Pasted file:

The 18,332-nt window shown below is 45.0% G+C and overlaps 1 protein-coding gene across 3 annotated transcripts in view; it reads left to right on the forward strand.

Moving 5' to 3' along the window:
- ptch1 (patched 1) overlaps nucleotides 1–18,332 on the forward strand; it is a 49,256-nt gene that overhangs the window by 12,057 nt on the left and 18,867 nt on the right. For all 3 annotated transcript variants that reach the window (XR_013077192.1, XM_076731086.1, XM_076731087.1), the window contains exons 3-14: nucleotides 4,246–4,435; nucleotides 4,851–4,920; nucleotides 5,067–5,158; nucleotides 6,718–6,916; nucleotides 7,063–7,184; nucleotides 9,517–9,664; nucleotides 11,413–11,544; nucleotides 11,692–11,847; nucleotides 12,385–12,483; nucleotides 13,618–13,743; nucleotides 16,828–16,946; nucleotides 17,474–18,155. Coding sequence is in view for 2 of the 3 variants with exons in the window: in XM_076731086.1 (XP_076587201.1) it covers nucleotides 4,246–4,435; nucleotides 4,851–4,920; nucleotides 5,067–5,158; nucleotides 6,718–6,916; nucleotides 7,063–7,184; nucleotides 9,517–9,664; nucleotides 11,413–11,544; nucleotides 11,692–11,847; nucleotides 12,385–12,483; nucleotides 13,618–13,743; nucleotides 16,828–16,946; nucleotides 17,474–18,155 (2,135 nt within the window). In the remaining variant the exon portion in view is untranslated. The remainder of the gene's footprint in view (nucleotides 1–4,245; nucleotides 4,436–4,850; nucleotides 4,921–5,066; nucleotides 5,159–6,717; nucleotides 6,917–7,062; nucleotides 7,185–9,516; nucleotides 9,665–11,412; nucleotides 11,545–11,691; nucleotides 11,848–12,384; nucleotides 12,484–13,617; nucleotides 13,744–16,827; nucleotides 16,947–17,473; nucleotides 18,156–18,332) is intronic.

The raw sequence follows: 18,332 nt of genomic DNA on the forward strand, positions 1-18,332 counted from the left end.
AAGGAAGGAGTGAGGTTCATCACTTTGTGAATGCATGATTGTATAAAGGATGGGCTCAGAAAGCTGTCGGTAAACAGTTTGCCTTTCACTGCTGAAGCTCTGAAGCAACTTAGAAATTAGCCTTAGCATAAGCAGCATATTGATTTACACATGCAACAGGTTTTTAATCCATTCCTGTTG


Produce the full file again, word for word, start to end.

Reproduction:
The 18,332-nt window shown below is 45.0% G+C and overlaps 1 protein-coding gene across 3 annotated transcripts in view; it reads left to right on the forward strand.

Moving 5' to 3' along the window:
- ptch1 (patched 1) overlaps nucleotides 1–18,332 on the forward strand; it is a 49,256-nt gene that overhangs the window by 12,057 nt on the left and 18,867 nt on the right. For all 3 annotated transcript variants that reach the window (XR_013077192.1, XM_076731086.1, XM_076731087.1), the window contains exons 3-14: nucleotides 4,246–4,435; nucleotides 4,851–4,920; nucleotides 5,067–5,158; nucleotides 6,718–6,916; nucleotides 7,063–7,184; nucleotides 9,517–9,664; nucleotides 11,413–11,544; nucleotides 11,692–11,847; nucleotides 12,385–12,483; nucleotides 13,618–13,743; nucleotides 16,828–16,946; nucleotides 17,474–18,155. Coding sequence is in view for 2 of the 3 variants with exons in the window: in XM_076731086.1 (XP_076587201.1) it covers nucleotides 4,246–4,435; nucleotides 4,851–4,920; nucleotides 5,067–5,158; nucleotides 6,718–6,916; nucleotides 7,063–7,184; nucleotides 9,517–9,664; nucleotides 11,413–11,544; nucleotides 11,692–11,847; nucleotides 12,385–12,483; nucleotides 13,618–13,743; nucleotides 16,828–16,946; nucleotides 17,474–18,155 (2,135 nt within the window). In the remaining variant the exon portion in view is untranslated. The remainder of the gene's footprint in view (nucleotides 1–4,245; nucleotides 4,436–4,850; nucleotides 4,921–5,066; nucleotides 5,159–6,717; nucleotides 6,917–7,062; nucleotides 7,185–9,516; nucleotides 9,665–11,412; nucleotides 11,545–11,691; nucleotides 11,848–12,384; nucleotides 12,484–13,617; nucleotides 13,744–16,827; nucleotides 16,947–17,473; nucleotides 18,156–18,332) is intronic.

The raw sequence follows: 18,332 nt of genomic DNA on the forward strand, positions 1-18,332 counted from the left end.
AAGGAAGGAGTGAGGTTCATCACTTTGTGAATGCATGATTGTATAAAGGATGGGCTCAGAAAGCTGTCGGTAAACAGTTTGCCTTTCACTGCTGAAGCTCTGAAGCAACTTAGAAATTAGCCTTAGCATAAGCAGCATATTGATTTACACATGCAACAGGTTTTTAATCCATTCCTGTTG